[IMAGE: GETTY IMAGES]
Data drives so many important decisions in our lives whether we realize it or not. In a world of Big Data, bad data is becoming more and more commonplace. Part of the issue is fuelled by the technology we use to help manage and organize that data. In our rush to be more on-demand, personalized and data-science-powered, we have embraced cloud computing, mobility, social collaboration and enhanced analytics. But what happens when we rely on bad data to make a decision? Is it as simple as arriving late to work as a result of bad directions, or does bad data have a more costly and meaningful impact on our lives?
Erroneous decisions made from bad data are not only inconvenient, but also extremely costly.
Harvard Business Review found that the reason that Big Data is so costly is because many departments within a company are affected by a single source of bad data. Each department within a company has to accommodate the bad data in their everyday work, which is very time-consuming and expensive for a business. Each department must add steps and extra work to accommodate the errors from the bad data they received. When bad data is passed between departments, those errors leak through to other facets of the business. As you can see in the image below it can snowball rather quickly.
Data drives the world these days. From the way people communicate to the way businesses run, data surrounds all aspects. But what happens when data steers the ship in the wrong direction? Not only is it inconvenient, it’s expensive. In 2016, IBM estimated that bad data cost the US $3.1 trillion.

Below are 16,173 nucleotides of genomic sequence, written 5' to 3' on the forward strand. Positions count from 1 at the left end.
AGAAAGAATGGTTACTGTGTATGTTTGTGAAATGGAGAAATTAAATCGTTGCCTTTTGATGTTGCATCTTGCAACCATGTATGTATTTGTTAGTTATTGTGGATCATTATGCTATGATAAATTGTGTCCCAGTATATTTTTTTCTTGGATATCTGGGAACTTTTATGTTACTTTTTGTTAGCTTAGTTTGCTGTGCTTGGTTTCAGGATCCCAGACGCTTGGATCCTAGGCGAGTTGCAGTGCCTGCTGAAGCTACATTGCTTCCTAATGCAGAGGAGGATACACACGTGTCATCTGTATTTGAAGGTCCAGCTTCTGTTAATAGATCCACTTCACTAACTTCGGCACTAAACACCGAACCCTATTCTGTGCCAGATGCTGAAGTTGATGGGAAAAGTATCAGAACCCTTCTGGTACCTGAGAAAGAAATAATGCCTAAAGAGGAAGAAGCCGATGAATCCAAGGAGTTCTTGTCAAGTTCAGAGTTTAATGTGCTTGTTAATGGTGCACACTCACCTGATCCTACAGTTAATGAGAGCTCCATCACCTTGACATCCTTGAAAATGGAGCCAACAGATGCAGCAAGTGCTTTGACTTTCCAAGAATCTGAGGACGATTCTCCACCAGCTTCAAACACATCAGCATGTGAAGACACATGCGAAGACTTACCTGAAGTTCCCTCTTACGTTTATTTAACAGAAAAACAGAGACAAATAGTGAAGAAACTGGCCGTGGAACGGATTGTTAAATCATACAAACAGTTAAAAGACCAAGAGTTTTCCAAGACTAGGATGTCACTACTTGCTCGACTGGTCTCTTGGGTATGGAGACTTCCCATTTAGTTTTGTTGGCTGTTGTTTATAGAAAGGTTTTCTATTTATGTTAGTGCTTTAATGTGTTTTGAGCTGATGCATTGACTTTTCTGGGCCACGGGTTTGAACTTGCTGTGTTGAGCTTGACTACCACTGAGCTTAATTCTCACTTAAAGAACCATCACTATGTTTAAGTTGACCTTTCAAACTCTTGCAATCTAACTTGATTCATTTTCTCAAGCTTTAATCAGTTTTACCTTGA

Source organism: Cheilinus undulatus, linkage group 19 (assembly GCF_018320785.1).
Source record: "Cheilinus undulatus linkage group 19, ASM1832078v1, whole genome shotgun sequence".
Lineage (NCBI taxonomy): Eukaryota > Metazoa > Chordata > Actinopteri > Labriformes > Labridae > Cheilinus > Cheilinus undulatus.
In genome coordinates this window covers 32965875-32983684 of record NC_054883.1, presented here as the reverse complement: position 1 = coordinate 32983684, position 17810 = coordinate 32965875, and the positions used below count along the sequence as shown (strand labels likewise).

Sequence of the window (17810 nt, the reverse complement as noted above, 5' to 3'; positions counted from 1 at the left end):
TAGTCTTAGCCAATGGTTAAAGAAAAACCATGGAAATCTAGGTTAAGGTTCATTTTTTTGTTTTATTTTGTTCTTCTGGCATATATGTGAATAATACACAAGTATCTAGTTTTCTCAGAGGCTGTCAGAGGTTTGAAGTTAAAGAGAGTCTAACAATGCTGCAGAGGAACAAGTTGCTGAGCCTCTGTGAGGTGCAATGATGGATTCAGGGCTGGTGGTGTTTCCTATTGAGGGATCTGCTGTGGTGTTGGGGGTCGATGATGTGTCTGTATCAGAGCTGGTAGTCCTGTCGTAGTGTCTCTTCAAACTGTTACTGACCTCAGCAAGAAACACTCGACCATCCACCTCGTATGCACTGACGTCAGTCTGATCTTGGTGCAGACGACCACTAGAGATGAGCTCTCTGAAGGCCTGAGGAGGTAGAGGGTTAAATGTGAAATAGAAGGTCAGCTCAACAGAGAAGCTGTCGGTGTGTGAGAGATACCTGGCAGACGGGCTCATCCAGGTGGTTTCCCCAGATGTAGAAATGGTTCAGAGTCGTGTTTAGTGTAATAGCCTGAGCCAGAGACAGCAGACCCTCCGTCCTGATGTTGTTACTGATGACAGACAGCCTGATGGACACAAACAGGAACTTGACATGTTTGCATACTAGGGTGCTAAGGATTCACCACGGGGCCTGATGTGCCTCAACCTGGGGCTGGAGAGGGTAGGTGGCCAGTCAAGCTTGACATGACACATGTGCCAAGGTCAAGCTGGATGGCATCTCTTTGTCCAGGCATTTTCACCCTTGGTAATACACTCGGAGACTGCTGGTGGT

These numbers are huge and shows how big of a threat bad data really is.
Beyond the financial impact of bad data, there are even larger ramifications of bad data that can have a profound impact on our society as a whole. While there may be modern problems, bad data isn’t anything new. The collection and distribution of bad data has been around for thousands of years.
The reason bad data costs so much is that decision makers, managers, knowledge workers, data scientists, and others must accommodate it in their everyday work. And doing so is both time-consuming and expensive. The data they need has plenty of errors, and in the face of a critical deadline, many individuals simply make corrections themselves to complete the task at hand. They don’t think to reach out to the data creator, explain their requirements, and help eliminate root causes.
There is no mystery in reducing the costs of bad data you have to shine a harsh light on those hidden data factories and reduce them as much as possible.
Data continues to be the basis of many top decisions made by every business. By learning by the mistakes other have made in the past, we can help bad data from having a costly impact in the future.